Rhiannon D’Averc

Over the Mountains

by Rhiannon D’Averc

‘Over the Mountains’ is a novel set in a fantasy world but with historic tones and references, linked very closely to the Tudor times. The protagonist is thrust unwillingly and unprepared into being a King, and struggles throughout to act as a King should and become the son and heir his father deserved. Despite many trials, plots on his life, calls for his stepping down from the throne and even his eventual usurpation, he comes through, grows into a great leader, takes back the throne and brings peace to the land. The hurdle he must overcome lies in his self-belief and confidence in the fact that he is the rightful King, and that he can make a good job of it. With many opportunities for romance, bravery, treachery and drama along the way, this novel will grab the heart of anyone who loves a little adventure as well as those who enjoy reading historical novels – with a faithful representation of Tudor England, but with entirely new characters and events, it takes the zeitgeist and twists it in a whole new way.


Arielle: This is the kind of book that could capture the large number of Anglophiles obsessed with Tudor England. And I believe that you are going to give us, as you call it, a faithful representation of the time. What I’m not convinced of, based on the pitch, is that you have created a page-turner. Your pitch should start with a piece of action or a strong word picture—not an idea upon which your book is based. You can save the idea for the end (which, you do very well). Hook us first. Secondly, there is no specificity to this pitch. Everything is described in generic terms.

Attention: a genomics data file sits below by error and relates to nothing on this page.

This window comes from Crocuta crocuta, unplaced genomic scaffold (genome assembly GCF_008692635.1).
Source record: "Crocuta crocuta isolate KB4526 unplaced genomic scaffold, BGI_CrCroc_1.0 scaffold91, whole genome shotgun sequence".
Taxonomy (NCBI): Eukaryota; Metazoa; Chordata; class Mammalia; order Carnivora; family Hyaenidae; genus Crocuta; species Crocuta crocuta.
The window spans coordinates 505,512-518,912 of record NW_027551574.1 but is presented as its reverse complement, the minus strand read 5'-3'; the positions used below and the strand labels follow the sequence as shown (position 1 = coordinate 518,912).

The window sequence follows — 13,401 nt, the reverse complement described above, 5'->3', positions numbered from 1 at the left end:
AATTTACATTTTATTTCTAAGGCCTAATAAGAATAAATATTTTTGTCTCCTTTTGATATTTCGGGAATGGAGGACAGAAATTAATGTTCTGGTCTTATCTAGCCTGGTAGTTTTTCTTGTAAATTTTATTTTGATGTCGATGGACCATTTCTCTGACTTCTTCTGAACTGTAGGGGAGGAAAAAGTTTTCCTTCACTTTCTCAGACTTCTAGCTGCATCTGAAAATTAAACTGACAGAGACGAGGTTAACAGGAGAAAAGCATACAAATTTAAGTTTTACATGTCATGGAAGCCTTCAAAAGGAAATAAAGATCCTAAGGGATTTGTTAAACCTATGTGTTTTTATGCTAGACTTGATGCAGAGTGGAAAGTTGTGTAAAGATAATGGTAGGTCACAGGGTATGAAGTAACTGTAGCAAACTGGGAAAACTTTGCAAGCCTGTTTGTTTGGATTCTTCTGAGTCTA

David: The idea of an everyman thrust into the role of King, and having to confront his own self-doubt, test his courage and gain the self-confidence necessary to be a true leader is a really good one. But your pitch demonstrates one of my pet peeves. Don’t start your pitch by telling me it’s a novel. It’s dull. Most writers just have no idea how inundated and overworked agents and editors are. Even as readers, we’re bombarded by so much. We live in a Short Attention Span society. Right from the get go, you have to grab me. Don’t tell me it’s a fantasy world, show it to me. Don’t tell me it’s historical, give me images which place it in history. Don’t tell me about a protagonist, give me a hero or heroine that I can root for with all my heart to overcome the seemingly insurmountable odds, which he/she is going up against. Don’t tell me there’s romance, make my heartstrings go zing. It’s like those people who wear shirts that say SEXY on them. If you don’t mind, let me be the judge of that. Your pitch is filled with generalities and generic language. It didn’t grab my heart.